Obsessing: I hate to break it, but you’re imperfect. Even with best efforts, you’re going to make mistakes, drop moves, or come up a bit short on your goal for any given attempt. Sure, it's important to spend a bit of time trying to understand what went wrong, but this process should not consume the rest of your day. Give it a bit of thought, maybe jot down a note to yourself for later, and then let it go. The guy stomping around the crag complaining that he sucks is not experiencing positive momentum, and neither is the other guy who’s sitting there silently thinking the same thing about himself while he snacks on an energy bar dreading his next attempt. 

Partners: You can do everything right and have loads of positive momentum working for you only to be stopped dead in your tracks by other people. Of course, the opposite is true as well. A positive and supportive climbing partner can often help break cycles of building negative momentum. Ideally, your climbing partner helps encourage practices that keep things positive and productive. They understand your goals and are on board helping you achieve them throughout the day. Somedays, this might mean climbing a ton of pitches and having a good time. On others, it might be digging in for long project burns together. When things don’t seem to be clicking, always begin by looking in the mirror, but keep in mind that your partners can also have a major hand in the outcomes of your day.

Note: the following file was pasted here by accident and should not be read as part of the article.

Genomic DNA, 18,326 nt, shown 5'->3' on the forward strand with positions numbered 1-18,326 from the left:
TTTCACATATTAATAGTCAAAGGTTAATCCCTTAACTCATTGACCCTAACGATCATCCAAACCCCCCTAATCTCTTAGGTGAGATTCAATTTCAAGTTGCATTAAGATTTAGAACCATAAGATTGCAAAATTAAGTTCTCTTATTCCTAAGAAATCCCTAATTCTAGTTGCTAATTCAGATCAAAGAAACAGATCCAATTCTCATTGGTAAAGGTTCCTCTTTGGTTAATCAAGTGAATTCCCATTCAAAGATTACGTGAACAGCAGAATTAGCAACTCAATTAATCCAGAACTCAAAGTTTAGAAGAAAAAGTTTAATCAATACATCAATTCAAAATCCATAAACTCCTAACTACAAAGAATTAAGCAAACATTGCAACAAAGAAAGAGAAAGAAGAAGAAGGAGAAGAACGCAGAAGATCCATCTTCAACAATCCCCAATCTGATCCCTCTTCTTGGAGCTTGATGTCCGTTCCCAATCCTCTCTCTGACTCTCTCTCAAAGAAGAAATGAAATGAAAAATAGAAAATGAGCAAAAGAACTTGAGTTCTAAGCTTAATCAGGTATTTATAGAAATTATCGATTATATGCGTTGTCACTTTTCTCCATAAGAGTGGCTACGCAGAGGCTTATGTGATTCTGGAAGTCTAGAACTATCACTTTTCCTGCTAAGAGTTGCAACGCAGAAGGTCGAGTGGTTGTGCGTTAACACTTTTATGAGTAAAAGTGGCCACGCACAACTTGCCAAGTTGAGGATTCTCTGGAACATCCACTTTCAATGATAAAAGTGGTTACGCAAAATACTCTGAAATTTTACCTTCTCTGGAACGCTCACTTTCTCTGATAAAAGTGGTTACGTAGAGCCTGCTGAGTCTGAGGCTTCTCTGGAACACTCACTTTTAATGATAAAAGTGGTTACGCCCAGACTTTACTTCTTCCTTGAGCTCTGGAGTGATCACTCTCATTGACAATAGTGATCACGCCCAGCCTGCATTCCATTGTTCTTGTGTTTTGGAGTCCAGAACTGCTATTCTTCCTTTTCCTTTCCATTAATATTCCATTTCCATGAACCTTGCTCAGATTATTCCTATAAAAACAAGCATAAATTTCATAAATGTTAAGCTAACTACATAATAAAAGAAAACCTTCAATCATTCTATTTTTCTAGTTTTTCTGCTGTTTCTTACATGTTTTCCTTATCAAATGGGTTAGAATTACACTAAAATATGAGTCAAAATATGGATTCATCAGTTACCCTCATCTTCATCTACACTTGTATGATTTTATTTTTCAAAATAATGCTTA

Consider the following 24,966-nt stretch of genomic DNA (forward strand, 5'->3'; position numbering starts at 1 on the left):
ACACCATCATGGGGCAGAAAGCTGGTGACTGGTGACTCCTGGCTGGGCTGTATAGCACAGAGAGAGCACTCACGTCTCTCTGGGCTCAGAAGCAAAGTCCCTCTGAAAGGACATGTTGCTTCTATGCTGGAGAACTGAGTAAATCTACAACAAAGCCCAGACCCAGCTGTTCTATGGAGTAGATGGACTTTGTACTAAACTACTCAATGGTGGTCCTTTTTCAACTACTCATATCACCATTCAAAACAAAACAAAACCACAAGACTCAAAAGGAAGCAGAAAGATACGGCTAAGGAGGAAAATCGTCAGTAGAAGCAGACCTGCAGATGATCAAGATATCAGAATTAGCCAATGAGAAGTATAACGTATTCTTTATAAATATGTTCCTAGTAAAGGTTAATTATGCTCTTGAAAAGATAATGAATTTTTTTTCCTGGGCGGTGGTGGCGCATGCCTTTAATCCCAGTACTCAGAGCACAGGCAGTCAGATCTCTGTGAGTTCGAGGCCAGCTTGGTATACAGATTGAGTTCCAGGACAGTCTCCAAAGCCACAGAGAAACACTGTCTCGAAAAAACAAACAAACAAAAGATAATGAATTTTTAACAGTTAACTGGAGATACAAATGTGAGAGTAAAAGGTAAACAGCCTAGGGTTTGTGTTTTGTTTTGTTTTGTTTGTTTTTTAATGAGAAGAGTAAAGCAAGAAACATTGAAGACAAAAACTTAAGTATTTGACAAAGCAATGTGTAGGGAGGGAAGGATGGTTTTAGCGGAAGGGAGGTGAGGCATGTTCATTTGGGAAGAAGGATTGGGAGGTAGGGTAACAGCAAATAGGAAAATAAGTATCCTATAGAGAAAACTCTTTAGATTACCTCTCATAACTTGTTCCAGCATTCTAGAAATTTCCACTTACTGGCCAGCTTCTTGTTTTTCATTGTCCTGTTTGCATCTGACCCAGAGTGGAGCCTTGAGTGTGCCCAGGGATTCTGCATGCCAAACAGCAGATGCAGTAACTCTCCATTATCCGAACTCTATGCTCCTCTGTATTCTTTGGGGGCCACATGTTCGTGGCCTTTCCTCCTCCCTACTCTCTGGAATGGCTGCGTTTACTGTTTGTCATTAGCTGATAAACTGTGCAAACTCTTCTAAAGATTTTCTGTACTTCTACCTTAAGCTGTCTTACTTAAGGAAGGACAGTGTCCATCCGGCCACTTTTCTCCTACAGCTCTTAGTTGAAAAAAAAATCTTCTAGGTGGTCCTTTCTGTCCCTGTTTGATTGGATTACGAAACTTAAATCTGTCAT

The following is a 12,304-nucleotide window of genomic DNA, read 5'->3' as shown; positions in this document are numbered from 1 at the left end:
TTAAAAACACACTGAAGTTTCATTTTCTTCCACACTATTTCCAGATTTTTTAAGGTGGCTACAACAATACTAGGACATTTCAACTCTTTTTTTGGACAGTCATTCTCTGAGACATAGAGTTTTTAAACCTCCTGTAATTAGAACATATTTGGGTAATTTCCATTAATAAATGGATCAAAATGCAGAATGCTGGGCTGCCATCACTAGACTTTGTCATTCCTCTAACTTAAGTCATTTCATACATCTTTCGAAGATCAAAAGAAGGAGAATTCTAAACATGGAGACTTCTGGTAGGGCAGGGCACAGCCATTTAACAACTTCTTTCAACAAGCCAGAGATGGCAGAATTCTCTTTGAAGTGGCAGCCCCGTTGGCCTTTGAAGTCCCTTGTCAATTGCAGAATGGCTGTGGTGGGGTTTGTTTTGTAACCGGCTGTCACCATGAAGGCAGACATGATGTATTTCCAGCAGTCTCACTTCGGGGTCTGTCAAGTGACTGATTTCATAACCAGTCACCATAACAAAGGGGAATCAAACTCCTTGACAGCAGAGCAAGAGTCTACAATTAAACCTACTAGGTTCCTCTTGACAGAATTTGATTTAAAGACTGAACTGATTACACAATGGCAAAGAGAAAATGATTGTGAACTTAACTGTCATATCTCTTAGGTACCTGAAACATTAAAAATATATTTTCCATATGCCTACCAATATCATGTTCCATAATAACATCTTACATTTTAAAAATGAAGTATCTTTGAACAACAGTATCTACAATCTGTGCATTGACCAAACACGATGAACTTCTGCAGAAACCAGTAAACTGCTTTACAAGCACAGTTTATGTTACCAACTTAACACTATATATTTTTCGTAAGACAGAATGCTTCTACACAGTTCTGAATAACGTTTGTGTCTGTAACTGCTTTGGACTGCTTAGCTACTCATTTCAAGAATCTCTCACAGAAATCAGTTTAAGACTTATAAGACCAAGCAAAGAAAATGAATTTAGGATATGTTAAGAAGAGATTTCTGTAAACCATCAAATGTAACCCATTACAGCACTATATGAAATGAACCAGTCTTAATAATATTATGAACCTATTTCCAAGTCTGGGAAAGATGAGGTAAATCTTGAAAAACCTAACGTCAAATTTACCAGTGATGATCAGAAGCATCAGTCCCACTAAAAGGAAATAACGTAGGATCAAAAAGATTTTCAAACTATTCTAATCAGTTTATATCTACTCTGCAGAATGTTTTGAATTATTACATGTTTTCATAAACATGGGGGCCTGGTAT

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The Season

The long term arch of climbing experience is arguably the most important momentum to be keeping tabs on. Near misses and crap days are going to come up regardless of how well we tend to things, but those looking to accomplish big goals need to figure out how to build positive momentum for the long haul. 

Goals: The magnetism of well crafted goals generates incredible momentum and new goals really jump start things. Walk into a gym on January 2nd and you’ll likely be greeted by a horde of people who seem to be really excited about their training. Unfortunately, most of the time, the acceleration generated by a new goal wears off relatively quickly and sooner or later we’re stuck working hard with no end in sight. Progress slows, stops, or perhaps even reverses. Life happens and we give up. Positive momentum is officially non-existent. The key to avoiding this all too common story is to create a well structured series of proggressive goals that pull towards the bigger ones. As a general rule, it’s helpful to have dream (lifetime), annual goals, and monthly goals to help keep things moving in the right direction.